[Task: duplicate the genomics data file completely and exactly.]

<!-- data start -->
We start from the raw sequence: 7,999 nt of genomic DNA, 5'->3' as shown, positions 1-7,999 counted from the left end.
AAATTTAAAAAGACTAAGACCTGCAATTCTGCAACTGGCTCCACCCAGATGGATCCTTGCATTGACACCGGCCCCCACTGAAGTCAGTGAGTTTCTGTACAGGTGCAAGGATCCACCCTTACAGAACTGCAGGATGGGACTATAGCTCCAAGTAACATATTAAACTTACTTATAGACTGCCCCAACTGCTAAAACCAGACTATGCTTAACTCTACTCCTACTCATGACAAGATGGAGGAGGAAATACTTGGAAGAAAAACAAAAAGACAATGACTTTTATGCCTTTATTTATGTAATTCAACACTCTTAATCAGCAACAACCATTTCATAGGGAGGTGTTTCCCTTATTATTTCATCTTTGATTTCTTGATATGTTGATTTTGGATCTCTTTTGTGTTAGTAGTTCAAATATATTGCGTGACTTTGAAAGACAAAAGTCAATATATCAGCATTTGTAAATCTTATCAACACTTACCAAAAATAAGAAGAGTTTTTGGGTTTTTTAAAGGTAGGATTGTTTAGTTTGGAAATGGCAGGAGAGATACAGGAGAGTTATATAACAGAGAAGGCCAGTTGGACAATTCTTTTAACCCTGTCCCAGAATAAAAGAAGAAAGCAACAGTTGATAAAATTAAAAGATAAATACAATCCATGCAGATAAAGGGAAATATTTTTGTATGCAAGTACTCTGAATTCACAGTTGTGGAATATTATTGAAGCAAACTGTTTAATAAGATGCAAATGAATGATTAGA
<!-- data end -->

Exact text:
We start from the raw sequence: 7,999 nt of genomic DNA, 5'->3' as shown, positions 1-7,999 counted from the left end.
AAATTTAAAAAGACTAAGACCTGCAATTCTGCAACTGGCTCCACCCAGATGGATCCTTGCATTGACACCGGCCCCCACTGAAGTCAGTGAGTTTCTGTACAGGTGCAAGGATCCACCCTTACAGAACTGCAGGATGGGACTATAGCTCCAAGTAACATATTAAACTTACTTATAGACTGCCCCAACTGCTAAAACCAGACTATGCTTAACTCTACTCCTACTCATGACAAGATGGAGGAGGAAATACTTGGAAGAAAAACAAAAAGACAATGACTTTTATGCCTTTATTTATGTAATTCAACACTCTTAATCAGCAACAACCATTTCATAGGGAGGTGTTTCCCTTATTATTTCATCTTTGATTTCTTGATATGTTGATTTTGGATCTCTTTTGTGTTAGTAGTTCAAATATATTGCGTGACTTTGAAAGACAAAAGTCAATATATCAGCATTTGTAAATCTTATCAACACTTACCAAAAATAAGAAGAGTTTTTGGGTTTTTTAAAGGTAGGATTGTTTAGTTTGGAAATGGCAGGAGAGATACAGGAGAGTTATATAACAGAGAAGGCCAGTTGGACAATTCTTTTAACCCTGTCCCAGAATAAAAGAAGAAAGCAACAGTTGATAAAATTAAAAGATAAATACAATCCATGCAGATAAAGGGAAATATTTTTGTATGCAAGTACTCTGAATTCACAGTTGTGGAATATTATTGAAGCAAACTGTTTAATAAGATGCAAATGAATGATTAGA